Things you thought you’d never do.

We’d come from Mirissa; endless beach parties of backpackers too young to drink in their own countries. The sound of the bass pounded through the wooden walls of our guesthouse until well past 3am. Maybe if the music had been better I would’ve wanted to dance, but a mixture of intense strobe lights and pounding techno turned me off the party scene of Sri Lanka’s beaches. Guess I’m getting old. When Hannah and I arrived through the pouring rain, early on Christmas morning, sleepy Midigama was waiting for us with her calming, open arms. We checked into a family-run guesthouse, a German couple on a surf holiday and a French girl on a long-term stay our only companions. Christmas was a wash of torrential rain. Taking turns riding on the back of Steve’s motorbike to the corner rotti shop, the only place we were brave enough to venture for food. And a carefree run through the farm fields of Midigama back to the guesthouse because no umbrella would’ve saved us anyway. When the sun came up the next morning, we lay still in our shared mosquito net, listening. There was no continued pound of the promised rains outside. The sun was shining and we took to the beach. A sunburn, a sunset and a yoga session in a field of cows later, we were off to give the parties of Mirissa another shot. We were taking the bus, but as the tuk tuk started their bartering, we raised our eyebrows in consideration. 500. This was the standard price, we’d never paid less or more. Last night we got it for 300.  I looked at Hannah, intrigued at her sudden desire to barter, something she never did. I let her go. Fine, 400. She flicked her wrist rather casually as she walked away. A price we’d never even been offered, but she didn’t want it. We headed for the road to give it another shot. We both saw the bus at the same time as we ran across the single road that runs all the way from Galle to Matara. Buses, trucks, and tuk tuks serving between each other for the length of it. We both looked up at the same time to see if it was the bus we needed, we’d spent 30 rupees on that trip instead of 400. I saw it happening. I looked down a split second…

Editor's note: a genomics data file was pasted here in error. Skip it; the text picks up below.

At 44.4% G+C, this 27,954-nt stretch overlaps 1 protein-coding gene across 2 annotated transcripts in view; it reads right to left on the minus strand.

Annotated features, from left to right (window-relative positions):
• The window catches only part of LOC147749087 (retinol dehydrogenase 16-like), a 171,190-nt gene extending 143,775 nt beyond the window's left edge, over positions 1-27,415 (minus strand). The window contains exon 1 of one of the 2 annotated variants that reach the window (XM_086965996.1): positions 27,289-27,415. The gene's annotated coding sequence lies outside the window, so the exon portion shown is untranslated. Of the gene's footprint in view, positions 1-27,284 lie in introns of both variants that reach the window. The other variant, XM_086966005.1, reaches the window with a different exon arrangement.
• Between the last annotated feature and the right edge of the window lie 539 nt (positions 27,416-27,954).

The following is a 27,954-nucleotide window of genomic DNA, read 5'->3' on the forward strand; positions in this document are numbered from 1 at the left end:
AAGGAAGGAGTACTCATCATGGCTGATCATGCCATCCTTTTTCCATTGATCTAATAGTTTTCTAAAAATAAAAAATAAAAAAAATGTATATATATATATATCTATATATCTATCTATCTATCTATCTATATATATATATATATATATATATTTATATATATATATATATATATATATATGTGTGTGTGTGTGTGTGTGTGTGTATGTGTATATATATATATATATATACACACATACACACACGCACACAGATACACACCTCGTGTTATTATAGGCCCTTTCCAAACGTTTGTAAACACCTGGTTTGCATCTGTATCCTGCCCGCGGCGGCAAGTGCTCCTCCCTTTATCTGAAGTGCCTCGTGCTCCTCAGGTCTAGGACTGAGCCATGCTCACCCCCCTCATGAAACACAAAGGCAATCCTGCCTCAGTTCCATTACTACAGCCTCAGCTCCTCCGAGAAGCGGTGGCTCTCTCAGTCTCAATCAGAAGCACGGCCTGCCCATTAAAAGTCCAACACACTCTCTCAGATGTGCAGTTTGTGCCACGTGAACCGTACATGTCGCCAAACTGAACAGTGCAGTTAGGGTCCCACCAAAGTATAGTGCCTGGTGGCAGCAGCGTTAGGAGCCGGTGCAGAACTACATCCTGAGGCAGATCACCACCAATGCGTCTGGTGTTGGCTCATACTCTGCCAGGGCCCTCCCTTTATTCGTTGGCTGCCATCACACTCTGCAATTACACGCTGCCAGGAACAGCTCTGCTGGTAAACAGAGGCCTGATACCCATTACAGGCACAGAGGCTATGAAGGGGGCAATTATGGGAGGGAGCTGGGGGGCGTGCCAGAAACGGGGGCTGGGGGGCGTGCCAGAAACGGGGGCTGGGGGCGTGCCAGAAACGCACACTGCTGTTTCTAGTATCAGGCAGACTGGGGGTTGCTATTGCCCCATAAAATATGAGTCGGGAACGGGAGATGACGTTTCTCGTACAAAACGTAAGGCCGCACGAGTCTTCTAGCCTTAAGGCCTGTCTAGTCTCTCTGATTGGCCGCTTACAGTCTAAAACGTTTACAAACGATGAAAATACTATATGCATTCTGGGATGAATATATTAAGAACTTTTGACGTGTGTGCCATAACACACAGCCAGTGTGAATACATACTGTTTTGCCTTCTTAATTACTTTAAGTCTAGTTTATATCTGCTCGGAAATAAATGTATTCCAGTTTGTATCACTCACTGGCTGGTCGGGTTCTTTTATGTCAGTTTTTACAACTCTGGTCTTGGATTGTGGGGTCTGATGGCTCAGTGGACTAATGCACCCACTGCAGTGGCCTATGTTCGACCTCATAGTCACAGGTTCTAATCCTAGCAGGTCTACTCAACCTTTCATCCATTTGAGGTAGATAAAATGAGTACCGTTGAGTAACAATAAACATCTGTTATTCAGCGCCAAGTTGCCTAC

Read More